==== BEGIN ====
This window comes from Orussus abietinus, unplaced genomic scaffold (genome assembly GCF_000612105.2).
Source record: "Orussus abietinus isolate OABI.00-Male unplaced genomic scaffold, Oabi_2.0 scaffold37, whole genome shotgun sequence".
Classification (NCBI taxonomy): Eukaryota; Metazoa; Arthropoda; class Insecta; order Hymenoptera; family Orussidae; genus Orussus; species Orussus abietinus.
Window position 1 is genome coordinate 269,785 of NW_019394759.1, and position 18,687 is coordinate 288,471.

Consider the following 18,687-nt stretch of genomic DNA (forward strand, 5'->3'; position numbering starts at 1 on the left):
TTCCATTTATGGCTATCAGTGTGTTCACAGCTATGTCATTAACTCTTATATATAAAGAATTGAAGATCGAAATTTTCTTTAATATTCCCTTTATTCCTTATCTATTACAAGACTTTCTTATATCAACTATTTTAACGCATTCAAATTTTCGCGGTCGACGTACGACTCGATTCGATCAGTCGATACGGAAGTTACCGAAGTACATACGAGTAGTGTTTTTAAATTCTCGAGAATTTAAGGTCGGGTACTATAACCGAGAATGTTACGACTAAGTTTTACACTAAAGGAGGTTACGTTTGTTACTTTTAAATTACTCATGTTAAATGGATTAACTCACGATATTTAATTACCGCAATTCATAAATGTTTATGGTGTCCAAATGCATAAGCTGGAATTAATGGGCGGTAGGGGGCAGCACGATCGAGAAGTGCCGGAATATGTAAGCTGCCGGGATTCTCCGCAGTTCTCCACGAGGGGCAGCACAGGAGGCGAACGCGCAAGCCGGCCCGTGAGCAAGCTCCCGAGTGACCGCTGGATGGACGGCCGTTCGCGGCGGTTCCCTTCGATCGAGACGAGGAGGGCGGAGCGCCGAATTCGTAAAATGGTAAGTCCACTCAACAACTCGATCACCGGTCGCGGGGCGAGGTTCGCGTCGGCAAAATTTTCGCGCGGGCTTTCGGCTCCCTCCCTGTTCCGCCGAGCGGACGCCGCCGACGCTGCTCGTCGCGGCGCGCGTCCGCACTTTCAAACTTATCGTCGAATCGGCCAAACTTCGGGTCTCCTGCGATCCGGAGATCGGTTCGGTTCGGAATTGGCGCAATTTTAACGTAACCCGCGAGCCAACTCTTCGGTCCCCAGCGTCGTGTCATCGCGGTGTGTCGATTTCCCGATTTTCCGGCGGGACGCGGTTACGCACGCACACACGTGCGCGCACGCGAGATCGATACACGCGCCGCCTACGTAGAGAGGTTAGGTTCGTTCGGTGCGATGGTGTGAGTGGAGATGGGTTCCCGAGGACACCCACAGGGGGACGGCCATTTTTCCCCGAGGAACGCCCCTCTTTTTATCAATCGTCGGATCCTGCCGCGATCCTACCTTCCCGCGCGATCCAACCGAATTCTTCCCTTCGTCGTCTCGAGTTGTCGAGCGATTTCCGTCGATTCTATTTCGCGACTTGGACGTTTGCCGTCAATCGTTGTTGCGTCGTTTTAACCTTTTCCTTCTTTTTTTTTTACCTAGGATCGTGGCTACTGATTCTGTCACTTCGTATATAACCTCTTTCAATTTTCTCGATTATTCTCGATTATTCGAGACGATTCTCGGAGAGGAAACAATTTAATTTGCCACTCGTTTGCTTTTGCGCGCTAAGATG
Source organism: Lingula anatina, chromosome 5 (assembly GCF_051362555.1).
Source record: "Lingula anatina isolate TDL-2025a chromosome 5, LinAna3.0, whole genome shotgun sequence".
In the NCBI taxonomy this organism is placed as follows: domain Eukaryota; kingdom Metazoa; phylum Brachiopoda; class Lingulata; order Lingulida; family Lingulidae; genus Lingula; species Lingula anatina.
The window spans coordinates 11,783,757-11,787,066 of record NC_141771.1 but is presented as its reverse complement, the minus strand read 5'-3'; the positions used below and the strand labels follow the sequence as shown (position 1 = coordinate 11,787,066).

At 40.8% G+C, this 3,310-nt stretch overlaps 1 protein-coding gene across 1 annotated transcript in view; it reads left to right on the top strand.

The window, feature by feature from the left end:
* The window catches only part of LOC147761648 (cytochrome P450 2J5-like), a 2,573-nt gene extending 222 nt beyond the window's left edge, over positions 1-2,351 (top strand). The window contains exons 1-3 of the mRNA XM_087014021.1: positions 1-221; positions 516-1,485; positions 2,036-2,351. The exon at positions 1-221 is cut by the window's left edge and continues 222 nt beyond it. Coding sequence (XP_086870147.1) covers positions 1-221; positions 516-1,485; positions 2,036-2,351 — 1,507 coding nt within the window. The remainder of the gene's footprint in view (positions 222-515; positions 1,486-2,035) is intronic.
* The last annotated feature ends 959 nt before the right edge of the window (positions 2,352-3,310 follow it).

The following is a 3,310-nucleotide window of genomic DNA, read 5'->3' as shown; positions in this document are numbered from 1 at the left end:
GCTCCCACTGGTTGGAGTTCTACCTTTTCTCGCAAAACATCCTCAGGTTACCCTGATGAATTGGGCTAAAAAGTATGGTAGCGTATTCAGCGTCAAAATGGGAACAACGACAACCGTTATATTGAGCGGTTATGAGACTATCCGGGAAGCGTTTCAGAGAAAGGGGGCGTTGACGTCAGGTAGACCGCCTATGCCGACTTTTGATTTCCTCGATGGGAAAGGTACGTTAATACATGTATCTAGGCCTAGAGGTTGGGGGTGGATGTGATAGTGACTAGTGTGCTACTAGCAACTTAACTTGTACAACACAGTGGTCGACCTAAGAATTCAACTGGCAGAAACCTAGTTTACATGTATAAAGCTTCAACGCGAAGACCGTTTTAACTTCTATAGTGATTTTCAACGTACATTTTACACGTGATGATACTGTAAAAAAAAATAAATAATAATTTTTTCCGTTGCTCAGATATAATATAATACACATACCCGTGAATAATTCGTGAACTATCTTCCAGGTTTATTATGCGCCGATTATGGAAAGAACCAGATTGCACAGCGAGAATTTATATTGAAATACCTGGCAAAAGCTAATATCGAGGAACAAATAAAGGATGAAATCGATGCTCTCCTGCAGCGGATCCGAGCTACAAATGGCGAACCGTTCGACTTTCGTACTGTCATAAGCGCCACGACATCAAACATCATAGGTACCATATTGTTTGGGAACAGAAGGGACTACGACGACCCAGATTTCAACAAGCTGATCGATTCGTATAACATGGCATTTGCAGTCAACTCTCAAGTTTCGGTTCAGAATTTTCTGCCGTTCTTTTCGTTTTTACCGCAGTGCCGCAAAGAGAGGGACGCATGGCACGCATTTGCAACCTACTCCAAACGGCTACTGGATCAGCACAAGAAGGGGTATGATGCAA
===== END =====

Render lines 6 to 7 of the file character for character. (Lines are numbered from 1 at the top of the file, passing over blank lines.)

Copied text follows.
TTCCATTTATGGCTATCAGTGTGTTCACAGCTATGTCATTAACTCTTATATATAAAGAATTGAAGATCGAAATTTTCTTTAATATTCCCTTTATTCCTTATCTATTACAAGACTTTCTTATATCAACTATTTTAACGCATTCAAATTTTCGCGGTCGACGTACGACTCGATTCGATCAGTCGATACGGAAGTTACCGAAGTACATACGAGTAGTGTTTTTAAATTCTCGAGAATTTAAGGTCGGGTACTATAACCGAGAATGTTACGACTAAGTTTTACACTAAAGGAGGTTACGTTTGTTACTTTTAAATTACTCATGTTAAATGGATTAACTCACGATATTTAATTACCGCAATTCATAAATGTTTATGGTGTCCAAATGCATAAGCTGGAATTAATGGGCGGTAGGGGGCAGCACGATCGAGAAGTGCCGGAATATGTAAGCTGCCGGGATTCTCCGCAGTTCTCCACGAGGGGCAGCACAGGAGGCGAACGCGCAAGCCGGCCCGTGAGCAAGCTCCCGAGTGACCGCTGGATGGACGGCCGTTCGCGGCGGTTCCCTTCGATCGAGACGAGGAGGGCGGAGCGCCGAATTCGTAAAATGGTAAGTCCACTCAACAACTCGATCACCGGTCGCGGGGCGAGGTTCGCGTCGGCAAAATTTTCGCGCGGGCTTTCGGCTCCCTCCCTGTTCCGCCGAGCGGACGCCGCCGACGCTGCTCGTCGCGGCGCGCGTCCGCACTTTCAAACTTATCGTCGAATCGGCCAAACTTCGGGTCTCCTGCGATCCGGAGATCGGTTCGGTTCGGAATTGGCGCAATTTTAACGTAACCCGCGAGCCAACTCTTCGGTCCCCAGCGTCGTGTCATCGCGGTGTGTCGATTTCCCGATTTTCCGGCGGGACGCGGTTACGCACGCACACACGTGCGCGCACGCGAGATCGATACACGCGCCGCCTACGTAGAGAGGTTAGGTTCGTTCGGTGCGATGGTGTGAGTGGAGATGGGTTCCCGAGGACACCCACAGGGGGACGGCCATTTTTCCCCGAGGAACGCCCCTCTTTTTATCAATCGTCGGATCCTGCCGCGATCCTACCTTCCCGCGCGATCCAACCGAATTCTTCCCTTCGTCGTCTCGAGTTGTCGAGCGATTTCCGTCGATTCTATTTCGCGACTTGGACGTTTGCCGTCAATCGTTGTTGCGTCGTTTTAACCTTTTCCTTCTTTTTTTTTTACCTAGGATCGTGGCTACTGATTCTGTCACTTCGTATATAACCTCTTTCAATTTTCTCGATTATTCTCGATTATTCGAGACGATTCTCGGAGAGGAAACAATTTAATTTGCCACTCGTTTGCTTTTGCGCGCTAAGATG
Source organism: Lingula anatina, chromosome 5 (assembly GCF_051362555.1).